January 12, 2004

*Ask Jen Pete

Jim Peacock from Snooze Button Dreams asks, "Where did the phrase 'Going Dutch' come from? Is the source of "Dutch Treat" the same?"

The source is the same. It comes from a time when the Dutch and British were vying for colonial supremacy. It was actually a derogatory term used by the British as it really means that there was 'no treat'. There is a good explaniation at Word Detective . Scroll down a bit for for it.

Jim continues with the question "Why is it wrong for a coach or player to bet on his (or her) own team to win? Doesn't that just give them more incentive to win (which would be a good thing)?"

Generally speaking I would agree that betting on your own team to win is a good incentive, as long as it's only a one on one type of bet. But as we all know that there are many other ways to bet on professional sports. There are point spreads, over-under, god only knows what else. Plus when the bets are made to professional bookies it can take on a life of it's own if the gambler in question loses a large number of bets. Take the Reds for example. The bookie might have a large number of bets on the Reds to win a certain game. Pete calls up and is told that since he owes the bookie a large sum of money he can get some of it knocked down by losing the game. He hasn't bet against his team, but he sure as hell isn't going to manage the same way. The manager can control the game in so many ways to affect the outcome.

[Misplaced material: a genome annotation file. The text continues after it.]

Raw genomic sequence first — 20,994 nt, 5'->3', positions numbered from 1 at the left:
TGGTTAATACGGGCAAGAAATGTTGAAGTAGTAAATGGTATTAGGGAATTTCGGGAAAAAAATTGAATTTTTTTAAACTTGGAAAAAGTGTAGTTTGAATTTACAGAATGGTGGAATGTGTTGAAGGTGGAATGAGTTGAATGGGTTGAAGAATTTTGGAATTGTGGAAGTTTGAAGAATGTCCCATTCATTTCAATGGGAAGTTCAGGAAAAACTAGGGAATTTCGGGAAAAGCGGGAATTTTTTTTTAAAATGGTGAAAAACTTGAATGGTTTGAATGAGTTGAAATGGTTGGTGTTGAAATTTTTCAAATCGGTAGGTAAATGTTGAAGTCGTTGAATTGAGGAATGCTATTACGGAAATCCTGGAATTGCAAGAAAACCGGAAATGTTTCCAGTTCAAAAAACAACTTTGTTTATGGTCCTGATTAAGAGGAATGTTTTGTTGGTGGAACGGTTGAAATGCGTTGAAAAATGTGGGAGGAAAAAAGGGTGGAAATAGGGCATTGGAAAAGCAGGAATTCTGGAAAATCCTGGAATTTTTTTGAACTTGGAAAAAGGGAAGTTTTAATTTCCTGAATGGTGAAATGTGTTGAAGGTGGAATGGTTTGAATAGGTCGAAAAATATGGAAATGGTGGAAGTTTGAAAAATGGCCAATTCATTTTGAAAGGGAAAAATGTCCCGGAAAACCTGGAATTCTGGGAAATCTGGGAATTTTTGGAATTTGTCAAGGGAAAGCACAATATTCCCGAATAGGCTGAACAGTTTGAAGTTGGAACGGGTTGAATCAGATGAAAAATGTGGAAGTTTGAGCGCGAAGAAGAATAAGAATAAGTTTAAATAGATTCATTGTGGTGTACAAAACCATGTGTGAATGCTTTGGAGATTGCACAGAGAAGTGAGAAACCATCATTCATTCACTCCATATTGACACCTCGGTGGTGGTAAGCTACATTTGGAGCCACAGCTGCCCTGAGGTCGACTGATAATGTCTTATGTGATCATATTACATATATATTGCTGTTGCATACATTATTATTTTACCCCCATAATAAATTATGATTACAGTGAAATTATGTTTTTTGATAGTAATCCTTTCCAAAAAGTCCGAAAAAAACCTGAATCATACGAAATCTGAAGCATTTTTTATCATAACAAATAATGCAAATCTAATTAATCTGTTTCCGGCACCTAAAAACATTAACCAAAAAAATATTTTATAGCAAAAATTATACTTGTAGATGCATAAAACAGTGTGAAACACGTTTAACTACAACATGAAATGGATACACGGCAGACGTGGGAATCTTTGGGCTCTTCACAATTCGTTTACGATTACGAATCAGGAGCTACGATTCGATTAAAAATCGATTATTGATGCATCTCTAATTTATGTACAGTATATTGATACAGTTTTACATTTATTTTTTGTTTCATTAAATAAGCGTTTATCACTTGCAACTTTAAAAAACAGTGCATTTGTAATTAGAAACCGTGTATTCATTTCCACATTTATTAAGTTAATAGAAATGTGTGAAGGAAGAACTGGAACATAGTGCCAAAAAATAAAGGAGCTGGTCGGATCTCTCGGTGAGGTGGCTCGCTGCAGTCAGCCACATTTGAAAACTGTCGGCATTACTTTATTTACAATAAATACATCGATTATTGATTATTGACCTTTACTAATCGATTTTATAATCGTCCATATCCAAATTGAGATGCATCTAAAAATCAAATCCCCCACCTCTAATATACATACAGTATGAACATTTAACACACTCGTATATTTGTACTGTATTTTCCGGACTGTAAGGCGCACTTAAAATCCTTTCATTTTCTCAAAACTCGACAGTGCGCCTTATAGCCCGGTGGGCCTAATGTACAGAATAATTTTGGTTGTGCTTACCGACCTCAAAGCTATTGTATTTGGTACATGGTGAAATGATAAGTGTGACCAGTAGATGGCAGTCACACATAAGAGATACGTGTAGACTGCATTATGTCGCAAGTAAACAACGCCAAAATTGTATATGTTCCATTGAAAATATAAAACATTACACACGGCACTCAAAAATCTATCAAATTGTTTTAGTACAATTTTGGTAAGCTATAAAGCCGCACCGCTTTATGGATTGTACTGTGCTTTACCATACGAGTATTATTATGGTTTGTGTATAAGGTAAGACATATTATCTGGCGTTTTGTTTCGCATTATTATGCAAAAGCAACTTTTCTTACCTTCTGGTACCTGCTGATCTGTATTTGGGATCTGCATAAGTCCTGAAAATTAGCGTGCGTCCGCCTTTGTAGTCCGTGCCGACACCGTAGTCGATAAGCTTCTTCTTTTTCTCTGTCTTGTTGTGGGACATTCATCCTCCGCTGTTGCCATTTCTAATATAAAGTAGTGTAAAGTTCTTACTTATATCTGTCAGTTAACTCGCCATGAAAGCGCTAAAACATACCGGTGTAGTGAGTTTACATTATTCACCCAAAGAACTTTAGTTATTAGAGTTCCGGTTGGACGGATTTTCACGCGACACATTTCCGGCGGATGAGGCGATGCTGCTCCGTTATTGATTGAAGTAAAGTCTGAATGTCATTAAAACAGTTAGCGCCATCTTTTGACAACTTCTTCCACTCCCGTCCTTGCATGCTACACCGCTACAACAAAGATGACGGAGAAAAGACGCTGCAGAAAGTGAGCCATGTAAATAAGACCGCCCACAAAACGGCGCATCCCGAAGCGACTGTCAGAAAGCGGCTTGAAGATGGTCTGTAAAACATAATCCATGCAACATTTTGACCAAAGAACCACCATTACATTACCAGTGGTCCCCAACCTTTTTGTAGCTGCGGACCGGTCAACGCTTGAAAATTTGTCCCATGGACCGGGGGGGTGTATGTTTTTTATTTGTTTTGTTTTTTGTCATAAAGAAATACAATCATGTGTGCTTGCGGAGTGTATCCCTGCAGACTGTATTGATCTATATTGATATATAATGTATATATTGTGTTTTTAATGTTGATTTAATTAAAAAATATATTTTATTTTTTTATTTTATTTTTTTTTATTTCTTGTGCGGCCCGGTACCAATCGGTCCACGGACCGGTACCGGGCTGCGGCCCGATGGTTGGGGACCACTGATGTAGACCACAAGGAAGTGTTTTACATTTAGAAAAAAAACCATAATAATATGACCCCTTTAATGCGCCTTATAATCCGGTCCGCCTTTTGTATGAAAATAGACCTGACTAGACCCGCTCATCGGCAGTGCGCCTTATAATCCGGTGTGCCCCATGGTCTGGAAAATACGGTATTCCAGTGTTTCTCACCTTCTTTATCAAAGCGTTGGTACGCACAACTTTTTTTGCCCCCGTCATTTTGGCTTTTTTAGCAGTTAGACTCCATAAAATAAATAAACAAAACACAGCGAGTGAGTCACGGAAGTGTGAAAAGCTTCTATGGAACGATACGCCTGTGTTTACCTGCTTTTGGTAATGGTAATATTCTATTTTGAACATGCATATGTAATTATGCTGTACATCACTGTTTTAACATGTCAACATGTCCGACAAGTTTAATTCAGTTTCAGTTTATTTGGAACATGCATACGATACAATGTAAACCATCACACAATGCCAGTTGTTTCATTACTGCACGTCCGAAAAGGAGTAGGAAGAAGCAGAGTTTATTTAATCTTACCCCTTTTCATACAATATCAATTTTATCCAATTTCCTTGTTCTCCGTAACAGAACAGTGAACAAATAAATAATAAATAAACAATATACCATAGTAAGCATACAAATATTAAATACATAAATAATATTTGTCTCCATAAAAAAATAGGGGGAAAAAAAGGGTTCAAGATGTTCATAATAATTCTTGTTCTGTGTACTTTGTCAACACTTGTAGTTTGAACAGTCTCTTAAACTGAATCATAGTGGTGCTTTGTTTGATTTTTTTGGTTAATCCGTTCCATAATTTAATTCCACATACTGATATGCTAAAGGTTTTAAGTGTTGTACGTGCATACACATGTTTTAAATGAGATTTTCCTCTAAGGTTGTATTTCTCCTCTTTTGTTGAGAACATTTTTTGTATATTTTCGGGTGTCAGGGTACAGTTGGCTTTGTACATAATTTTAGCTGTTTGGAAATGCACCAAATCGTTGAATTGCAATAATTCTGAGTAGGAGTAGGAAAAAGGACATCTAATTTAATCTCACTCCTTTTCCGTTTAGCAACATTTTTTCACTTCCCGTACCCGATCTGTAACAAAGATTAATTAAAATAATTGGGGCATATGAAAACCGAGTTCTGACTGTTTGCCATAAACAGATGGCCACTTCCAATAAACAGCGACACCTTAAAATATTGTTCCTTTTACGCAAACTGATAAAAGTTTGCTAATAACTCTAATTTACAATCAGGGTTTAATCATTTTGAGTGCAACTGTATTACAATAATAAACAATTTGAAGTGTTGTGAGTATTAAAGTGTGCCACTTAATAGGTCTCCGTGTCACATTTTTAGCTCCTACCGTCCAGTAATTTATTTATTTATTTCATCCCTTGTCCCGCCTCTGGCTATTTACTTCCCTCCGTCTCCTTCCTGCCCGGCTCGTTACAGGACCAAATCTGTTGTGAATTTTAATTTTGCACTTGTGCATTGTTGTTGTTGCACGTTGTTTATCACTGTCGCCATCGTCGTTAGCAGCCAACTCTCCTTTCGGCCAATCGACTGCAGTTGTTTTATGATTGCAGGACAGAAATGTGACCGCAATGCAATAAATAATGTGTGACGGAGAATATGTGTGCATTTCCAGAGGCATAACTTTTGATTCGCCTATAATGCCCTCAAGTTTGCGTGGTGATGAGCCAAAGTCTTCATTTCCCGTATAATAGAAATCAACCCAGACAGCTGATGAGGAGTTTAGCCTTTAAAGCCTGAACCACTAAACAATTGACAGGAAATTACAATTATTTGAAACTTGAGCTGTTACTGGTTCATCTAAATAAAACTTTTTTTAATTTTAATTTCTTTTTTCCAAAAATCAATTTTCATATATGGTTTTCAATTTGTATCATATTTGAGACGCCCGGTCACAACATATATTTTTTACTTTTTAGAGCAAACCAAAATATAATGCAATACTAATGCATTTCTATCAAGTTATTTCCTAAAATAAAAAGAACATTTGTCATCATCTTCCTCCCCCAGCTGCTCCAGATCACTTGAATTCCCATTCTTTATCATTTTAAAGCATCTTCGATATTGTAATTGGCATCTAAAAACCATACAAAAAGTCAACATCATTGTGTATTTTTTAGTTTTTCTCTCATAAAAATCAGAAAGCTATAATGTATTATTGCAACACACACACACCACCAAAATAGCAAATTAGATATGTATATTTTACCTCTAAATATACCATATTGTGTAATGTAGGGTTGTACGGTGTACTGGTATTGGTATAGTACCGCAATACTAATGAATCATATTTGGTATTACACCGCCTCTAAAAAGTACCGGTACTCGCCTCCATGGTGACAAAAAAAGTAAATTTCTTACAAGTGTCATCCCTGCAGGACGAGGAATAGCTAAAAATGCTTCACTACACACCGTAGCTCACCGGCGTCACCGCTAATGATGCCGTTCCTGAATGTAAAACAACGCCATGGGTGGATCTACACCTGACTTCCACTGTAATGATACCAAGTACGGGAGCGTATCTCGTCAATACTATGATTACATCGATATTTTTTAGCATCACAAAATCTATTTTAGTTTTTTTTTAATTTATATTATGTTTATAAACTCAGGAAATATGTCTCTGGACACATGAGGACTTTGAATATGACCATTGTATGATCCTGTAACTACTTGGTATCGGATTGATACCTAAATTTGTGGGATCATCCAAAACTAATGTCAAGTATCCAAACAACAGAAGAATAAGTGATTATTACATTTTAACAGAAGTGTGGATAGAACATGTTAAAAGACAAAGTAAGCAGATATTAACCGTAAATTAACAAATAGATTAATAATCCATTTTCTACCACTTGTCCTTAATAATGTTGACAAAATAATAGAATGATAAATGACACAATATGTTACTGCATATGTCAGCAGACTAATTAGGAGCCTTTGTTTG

Another example would be to suppose that the Manager has a big bet riding on his team to win. He leaves his star pitcher in far longer than he normally would have in an attempt to win thus destroying the pitcher's shoulder and career. I think that there are enough questionable managerial calls without having to throw in the question of personal financial gain through betting. As a player I would want to know that my manager is thinking about the team first and not worrying that he legs are going to get broken if we lose.

Posted by Pete at January 12, 2004 12:20 PM